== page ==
*QUESTION: HOW ABOUT NO?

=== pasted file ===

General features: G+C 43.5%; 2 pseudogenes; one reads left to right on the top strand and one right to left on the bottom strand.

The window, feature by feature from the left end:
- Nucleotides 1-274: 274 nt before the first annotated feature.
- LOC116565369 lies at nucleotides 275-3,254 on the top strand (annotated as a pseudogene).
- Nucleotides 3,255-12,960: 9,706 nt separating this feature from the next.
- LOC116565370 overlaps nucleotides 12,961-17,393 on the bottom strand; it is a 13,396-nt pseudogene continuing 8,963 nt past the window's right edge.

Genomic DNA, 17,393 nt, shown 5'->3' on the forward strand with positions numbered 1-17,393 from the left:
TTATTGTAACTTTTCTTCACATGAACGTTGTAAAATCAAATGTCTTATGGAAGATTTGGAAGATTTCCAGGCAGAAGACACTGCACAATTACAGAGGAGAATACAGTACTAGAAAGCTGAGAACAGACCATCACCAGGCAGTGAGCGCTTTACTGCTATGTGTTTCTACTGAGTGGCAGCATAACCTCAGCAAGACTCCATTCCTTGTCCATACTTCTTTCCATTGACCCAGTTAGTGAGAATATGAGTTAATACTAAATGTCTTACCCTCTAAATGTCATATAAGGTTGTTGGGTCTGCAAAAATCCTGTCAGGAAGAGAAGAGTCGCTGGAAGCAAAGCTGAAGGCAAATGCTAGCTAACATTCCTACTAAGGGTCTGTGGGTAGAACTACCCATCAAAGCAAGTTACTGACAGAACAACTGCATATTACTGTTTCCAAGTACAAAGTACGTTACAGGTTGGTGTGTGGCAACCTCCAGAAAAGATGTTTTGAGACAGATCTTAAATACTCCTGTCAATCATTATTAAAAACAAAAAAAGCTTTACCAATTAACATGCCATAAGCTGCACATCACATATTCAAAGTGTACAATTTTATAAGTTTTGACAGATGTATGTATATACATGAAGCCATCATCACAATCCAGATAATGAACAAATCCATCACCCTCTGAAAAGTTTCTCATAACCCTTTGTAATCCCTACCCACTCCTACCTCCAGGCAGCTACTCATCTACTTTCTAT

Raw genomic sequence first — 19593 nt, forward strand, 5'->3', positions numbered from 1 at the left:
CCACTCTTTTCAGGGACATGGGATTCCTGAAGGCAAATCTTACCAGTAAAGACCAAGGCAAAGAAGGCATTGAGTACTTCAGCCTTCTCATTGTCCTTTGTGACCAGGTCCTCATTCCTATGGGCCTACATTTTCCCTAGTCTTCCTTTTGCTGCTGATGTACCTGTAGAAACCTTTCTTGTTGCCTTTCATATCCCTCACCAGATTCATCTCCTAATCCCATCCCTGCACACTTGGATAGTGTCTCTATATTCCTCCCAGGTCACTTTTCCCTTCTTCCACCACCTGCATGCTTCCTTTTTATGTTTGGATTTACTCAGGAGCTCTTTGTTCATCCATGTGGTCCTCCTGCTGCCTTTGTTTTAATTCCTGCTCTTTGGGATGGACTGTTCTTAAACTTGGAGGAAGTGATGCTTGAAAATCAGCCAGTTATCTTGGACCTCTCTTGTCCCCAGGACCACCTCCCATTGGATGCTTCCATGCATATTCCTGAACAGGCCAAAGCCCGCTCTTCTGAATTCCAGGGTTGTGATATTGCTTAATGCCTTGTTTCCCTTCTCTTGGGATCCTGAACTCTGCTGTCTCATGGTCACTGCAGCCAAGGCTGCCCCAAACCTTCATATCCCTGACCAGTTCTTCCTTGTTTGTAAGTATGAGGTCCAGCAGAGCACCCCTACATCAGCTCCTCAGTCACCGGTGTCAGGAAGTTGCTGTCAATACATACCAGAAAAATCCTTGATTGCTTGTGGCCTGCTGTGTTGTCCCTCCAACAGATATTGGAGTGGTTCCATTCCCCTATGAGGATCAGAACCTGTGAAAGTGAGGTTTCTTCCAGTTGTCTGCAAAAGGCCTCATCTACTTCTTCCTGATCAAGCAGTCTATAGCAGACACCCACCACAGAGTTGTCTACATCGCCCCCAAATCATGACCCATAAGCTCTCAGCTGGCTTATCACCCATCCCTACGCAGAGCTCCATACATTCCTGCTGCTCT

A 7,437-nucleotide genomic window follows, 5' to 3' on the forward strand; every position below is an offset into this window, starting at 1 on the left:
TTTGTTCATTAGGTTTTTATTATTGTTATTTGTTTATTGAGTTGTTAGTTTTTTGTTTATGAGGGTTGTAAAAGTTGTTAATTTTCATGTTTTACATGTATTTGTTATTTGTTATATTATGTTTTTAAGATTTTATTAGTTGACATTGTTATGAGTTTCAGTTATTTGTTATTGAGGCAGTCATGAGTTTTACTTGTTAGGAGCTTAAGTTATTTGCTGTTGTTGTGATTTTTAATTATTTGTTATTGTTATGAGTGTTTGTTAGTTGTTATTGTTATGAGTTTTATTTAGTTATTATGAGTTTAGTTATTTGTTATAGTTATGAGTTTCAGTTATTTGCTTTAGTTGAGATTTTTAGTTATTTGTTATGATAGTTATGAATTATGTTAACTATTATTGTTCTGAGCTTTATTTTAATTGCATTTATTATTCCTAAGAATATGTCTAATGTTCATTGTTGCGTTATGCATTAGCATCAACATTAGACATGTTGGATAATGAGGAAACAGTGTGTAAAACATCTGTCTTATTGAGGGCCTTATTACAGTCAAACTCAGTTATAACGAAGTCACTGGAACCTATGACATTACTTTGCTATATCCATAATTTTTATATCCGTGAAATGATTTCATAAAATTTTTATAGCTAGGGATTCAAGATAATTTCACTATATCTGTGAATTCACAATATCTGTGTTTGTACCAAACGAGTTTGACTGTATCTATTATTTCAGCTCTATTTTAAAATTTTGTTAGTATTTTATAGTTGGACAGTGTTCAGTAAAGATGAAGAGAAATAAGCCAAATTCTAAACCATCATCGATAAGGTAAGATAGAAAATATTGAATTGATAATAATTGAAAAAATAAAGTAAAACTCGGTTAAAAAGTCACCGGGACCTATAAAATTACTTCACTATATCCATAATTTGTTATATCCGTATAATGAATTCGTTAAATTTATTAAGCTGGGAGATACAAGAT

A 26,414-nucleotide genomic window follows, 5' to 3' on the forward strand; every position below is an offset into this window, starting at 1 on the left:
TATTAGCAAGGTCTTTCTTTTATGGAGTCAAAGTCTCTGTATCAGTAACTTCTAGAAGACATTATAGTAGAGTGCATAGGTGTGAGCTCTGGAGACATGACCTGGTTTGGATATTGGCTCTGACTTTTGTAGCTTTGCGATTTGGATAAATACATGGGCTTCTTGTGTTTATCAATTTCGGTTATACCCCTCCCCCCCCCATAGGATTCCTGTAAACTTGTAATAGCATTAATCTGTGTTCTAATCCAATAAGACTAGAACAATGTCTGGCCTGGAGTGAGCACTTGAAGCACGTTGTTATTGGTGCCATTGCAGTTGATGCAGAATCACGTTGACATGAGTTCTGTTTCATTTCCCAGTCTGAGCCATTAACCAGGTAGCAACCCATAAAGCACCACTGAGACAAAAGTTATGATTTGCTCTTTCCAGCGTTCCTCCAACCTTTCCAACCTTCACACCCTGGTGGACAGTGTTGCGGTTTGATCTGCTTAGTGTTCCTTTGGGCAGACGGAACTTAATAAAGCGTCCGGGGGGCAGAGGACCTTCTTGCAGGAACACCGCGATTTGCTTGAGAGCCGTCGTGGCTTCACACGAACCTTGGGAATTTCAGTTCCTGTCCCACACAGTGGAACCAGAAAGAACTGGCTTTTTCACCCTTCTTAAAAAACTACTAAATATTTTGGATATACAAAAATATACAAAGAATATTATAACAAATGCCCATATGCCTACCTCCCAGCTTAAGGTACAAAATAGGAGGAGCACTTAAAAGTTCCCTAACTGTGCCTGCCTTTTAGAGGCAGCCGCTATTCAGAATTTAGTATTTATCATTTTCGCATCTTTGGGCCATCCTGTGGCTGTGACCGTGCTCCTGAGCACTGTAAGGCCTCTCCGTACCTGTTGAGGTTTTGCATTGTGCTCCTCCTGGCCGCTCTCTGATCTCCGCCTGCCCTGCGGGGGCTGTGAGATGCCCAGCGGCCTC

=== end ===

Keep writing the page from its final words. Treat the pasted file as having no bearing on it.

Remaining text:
In 1998 McDonald’s made an investment in a small Denver-based Mexican diner called Chipotle. Huge deal for a new ‘fast casual’ restaurant chain with just 14 locations. Right away, McDonald’s started instructing the new investee on how to succeed. Not the kind of advice to sniff at. Except that Chipotle did. They said ‘no’ again and again. Risking the relationship. Risking the investment. Risking failure. McDonald's wanted Chipotle to change its name to Chipotle Fresh Mexican Grill. Chipotle said ‘no.’ Well — technically, they said “That's a bunch of you-know-what. Why would we do that? It doesn't make any sense.” (this was the founder and CEO Steve Ells’s response, according to Bloomberg) McDonald’s wanted Chipotle to add drive-throughs to its restaurants and to start serving breakfast. Chipotle said ‘no.’ "Bless their hearts, they had a lot of great suggestions... But we just really didn't do any of that," — says Chipotle COO Gretchen Selfridge. McDonald’s advised Chipotle to sell additional items such as cookies at checkouts: easy money. Chipotle said ‘no.’ Steve Ells figured they wouldn’t be making better cookies than anyone else, and he didn’t want to serve anything unless they were the best at making it. And when Chipotle opened in new locations, McDonald's advised them to change the menu to cater to local tastes: put barbecue sauce in the burritos served in Kansas City, or add green chilli peppers to the New Mexico menu. Chipotle said… you get it. Chipotle spent eight years taking McDonald's money — while constantly saying ‘no’ to any attempts to change its model. As a result of their not-always-harmonious relationship, by 2006 McDonald's had fully divested itself from the burrito chain. But by this point Chipotle had grown from 14 to nearly 500 locations. Basically, they were doing okay without McDonalds. And they had held on to their values. Win/win. Chipotle execs attribute much of their success to doing things differently — and in many cases, that meant saying ‘no’ to advice from McDonald's. So next time someone expects a ‘yes’ from you just because they are used to it, ask yourself: how about ‘no’?


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